By ALAN J. ORTBALS
The Center for STEM Research, Education and Outreach at Southern Illinois University Edwardsville provides educational opportunities to engage students, teachers and parents in STEM. This spring, it is hosting two regional events that will bring hundreds of students from several states to the University to participate in STEM and present their research. They also offer opportunities for students to learn STEM through novel and innovative approaches.
The Botball Regional Challenge is open to teams of middle and high school students. The goal for this challenge is to design and build a robot that performs specific tasks using supplies that the students are given. This year’s challenge should draw approximately 200 spectators with teams from Illinois, Missouri, Indiana, Kansas and Arkansas.
The STEM Center will also host its annual Science and Engineering Research Challenge where 300 middle and high school students from across 10 Southern Illinois counties will present their research projects. SIUE initiated this competition in 1984 to stimulate students’ interest in science and technology while simultaneously helping students develop important skills like communication, decision making, and scientific and critical thinking. Similar competitions are held all over the state.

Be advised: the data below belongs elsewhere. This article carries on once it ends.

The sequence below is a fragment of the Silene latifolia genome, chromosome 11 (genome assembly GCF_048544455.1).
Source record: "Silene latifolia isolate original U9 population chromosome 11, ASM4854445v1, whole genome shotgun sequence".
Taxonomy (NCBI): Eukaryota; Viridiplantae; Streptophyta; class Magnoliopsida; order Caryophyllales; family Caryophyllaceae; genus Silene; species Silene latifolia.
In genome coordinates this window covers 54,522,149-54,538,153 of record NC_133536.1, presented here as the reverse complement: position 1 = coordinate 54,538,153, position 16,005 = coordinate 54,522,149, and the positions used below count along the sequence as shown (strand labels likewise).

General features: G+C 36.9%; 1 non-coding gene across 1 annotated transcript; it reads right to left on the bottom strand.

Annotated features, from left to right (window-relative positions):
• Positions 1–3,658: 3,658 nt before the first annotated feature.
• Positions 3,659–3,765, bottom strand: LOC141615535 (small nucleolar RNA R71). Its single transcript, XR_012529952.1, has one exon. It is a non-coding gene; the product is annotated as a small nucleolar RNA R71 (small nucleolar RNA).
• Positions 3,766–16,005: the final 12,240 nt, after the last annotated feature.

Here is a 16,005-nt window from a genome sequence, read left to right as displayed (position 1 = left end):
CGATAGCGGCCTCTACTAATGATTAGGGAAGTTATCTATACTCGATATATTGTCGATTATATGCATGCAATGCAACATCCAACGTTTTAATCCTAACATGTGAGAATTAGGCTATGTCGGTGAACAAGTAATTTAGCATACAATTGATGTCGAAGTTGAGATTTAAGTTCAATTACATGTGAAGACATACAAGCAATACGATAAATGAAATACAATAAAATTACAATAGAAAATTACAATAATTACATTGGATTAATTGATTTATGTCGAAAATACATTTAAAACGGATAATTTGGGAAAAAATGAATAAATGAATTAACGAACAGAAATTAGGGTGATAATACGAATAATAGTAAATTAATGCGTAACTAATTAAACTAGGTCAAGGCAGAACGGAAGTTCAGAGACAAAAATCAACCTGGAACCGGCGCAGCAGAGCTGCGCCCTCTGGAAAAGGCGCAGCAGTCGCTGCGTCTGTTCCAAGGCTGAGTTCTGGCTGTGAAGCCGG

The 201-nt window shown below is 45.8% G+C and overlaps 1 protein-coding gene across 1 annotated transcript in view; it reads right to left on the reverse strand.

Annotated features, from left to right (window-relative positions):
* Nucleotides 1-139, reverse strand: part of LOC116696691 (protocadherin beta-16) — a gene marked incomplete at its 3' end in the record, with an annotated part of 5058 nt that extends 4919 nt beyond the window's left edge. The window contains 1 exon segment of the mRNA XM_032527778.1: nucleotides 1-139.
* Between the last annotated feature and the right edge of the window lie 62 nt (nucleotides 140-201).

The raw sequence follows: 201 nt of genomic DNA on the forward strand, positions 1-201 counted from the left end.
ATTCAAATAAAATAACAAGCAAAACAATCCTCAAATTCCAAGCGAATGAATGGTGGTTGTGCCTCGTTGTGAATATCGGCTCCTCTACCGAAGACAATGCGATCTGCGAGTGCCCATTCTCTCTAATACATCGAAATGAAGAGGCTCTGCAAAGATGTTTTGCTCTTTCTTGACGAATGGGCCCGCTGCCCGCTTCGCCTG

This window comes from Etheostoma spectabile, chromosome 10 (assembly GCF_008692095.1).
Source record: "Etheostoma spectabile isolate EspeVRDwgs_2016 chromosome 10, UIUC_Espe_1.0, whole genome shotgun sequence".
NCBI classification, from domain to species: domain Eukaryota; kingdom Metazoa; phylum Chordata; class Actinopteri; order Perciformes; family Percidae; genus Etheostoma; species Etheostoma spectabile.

“The students either conduct a scientific experiment or design an engineering project,” said Sharon Locke, PhD, an associate professor and director of the SIUE STEM Center. “They present their results in the same way researchers present their work at a scientific conference, so there’s really a lot of high-level learning that goes into it.”
Of the 300 students that participate at the STEM Center’s Challenge, 30 outstanding projects will be selected to compete at the Illinois State Science Exposition. One overall winner will go on to present his or her project at the Intel International Science and Engineering Fair.
In January, the STEM Center held an essay contest for students in grades 3 through 8. They were tasked with answering the question, “Should Pluto be reclassified as a planet?” The winner, soon to be announced, will receive a free astronomy presentation that includes an inflatable planetarium for the entire class to enjoy. The SIUE STEM Center offers astronomy presentations with the inflatable planetarium for a modest fee.
“The SIUE STEM Center is proud to be a leader in transformative STEM education programming and community engagement,” Locke said. “We’re always looking for businesses who would like to partner with us to advance our outreach initiatives, such as the Science and Engineering Research Challenge, the Botball Regional Challenge, or the number of other ways we engage the public in STEM”.
By ALAN J. ORTBALS